A case being argued Nov. 10 before the U.S. Supreme Court could change how membership in a class is determined. In Tyson Foods, Inc. v. Bouaphakeo, employees  seek approval of a class in which there are significant differences among them.

The question before the court is whether differences among individual class members may be ignored and a class action certified under Federal Rule of Civil Procedure 23(b)(3), or a collective action certified under the Fair Labor Standards Act. In the case, liability and damages will be determined with statistical techniques that presume all class members are identical to the average observed in a sample. The court also will consider whether a class action may be certified or maintained, when the class contains hundreds of members who were not injured and should have no legal right to any damages.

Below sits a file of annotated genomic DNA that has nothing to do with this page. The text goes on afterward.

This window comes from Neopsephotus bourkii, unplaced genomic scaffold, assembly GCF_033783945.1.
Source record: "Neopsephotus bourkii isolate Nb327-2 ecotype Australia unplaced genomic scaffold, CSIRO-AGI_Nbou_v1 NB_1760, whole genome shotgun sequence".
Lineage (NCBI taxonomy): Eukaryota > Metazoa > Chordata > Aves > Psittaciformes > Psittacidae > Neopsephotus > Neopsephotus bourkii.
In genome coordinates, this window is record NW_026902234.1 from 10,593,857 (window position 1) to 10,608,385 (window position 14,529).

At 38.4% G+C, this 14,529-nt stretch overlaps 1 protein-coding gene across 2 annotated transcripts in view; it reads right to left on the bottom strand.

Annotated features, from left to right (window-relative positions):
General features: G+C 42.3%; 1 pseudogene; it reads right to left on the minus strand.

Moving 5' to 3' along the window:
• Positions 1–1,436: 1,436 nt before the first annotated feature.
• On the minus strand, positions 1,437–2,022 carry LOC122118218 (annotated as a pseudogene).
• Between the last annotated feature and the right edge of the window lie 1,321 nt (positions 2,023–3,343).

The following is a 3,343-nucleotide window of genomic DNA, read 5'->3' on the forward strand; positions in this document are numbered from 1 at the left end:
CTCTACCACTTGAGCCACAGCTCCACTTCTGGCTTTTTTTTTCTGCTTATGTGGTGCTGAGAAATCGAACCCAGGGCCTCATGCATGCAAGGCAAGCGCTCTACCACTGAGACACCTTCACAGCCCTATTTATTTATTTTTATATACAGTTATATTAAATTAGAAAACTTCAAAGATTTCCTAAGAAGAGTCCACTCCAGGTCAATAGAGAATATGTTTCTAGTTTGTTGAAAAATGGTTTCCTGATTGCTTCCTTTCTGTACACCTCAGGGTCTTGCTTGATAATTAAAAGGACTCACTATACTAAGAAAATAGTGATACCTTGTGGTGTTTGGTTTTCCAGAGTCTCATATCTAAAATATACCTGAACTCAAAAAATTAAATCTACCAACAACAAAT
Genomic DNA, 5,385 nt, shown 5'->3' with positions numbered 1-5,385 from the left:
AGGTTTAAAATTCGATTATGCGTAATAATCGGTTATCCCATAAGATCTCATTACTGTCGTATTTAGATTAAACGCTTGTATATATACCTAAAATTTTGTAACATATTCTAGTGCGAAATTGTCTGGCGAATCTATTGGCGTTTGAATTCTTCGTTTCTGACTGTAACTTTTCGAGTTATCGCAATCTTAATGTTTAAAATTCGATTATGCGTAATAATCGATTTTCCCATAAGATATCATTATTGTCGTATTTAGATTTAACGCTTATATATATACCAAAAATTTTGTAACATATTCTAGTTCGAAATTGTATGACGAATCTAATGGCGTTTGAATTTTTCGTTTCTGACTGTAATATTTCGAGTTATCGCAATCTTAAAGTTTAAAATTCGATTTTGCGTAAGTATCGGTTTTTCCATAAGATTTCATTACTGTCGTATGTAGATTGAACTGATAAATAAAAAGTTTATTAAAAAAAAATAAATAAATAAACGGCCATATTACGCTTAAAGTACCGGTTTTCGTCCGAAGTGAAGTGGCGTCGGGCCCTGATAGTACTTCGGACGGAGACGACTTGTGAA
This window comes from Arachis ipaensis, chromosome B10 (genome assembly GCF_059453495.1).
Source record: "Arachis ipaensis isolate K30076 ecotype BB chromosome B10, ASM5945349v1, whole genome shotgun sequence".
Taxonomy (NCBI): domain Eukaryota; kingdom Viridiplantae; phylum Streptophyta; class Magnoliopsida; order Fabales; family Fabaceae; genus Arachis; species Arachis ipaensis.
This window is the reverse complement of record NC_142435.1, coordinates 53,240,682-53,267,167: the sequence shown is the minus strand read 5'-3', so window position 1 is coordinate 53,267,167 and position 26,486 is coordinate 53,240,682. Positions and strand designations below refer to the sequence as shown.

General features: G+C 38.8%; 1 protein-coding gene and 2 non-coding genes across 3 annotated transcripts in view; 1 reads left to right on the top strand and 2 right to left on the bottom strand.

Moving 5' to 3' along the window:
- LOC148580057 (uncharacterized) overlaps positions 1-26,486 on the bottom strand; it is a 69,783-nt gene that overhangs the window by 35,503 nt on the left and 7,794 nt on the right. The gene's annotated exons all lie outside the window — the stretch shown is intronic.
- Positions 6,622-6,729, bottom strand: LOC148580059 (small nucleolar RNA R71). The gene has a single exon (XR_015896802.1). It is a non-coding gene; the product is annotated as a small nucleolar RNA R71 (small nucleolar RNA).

Respondents are hourly workers at a Tyson pork-processing facility who allege the company failed to compensate them fully for time spent donning and doffing personal protective equipment and walking to and from their work stations. Not all employees fell into this category, and those that did, did so for varying times. The employees were awarded $5.8 million. A divided Eighth Circuit U.S. Court of Appeals panel affirmed.

HB Litigation Conferences’ Consumer Class Action Conference in Puerto Rico will take a deep dive into this and other issues that impact the landscape for class action litigation.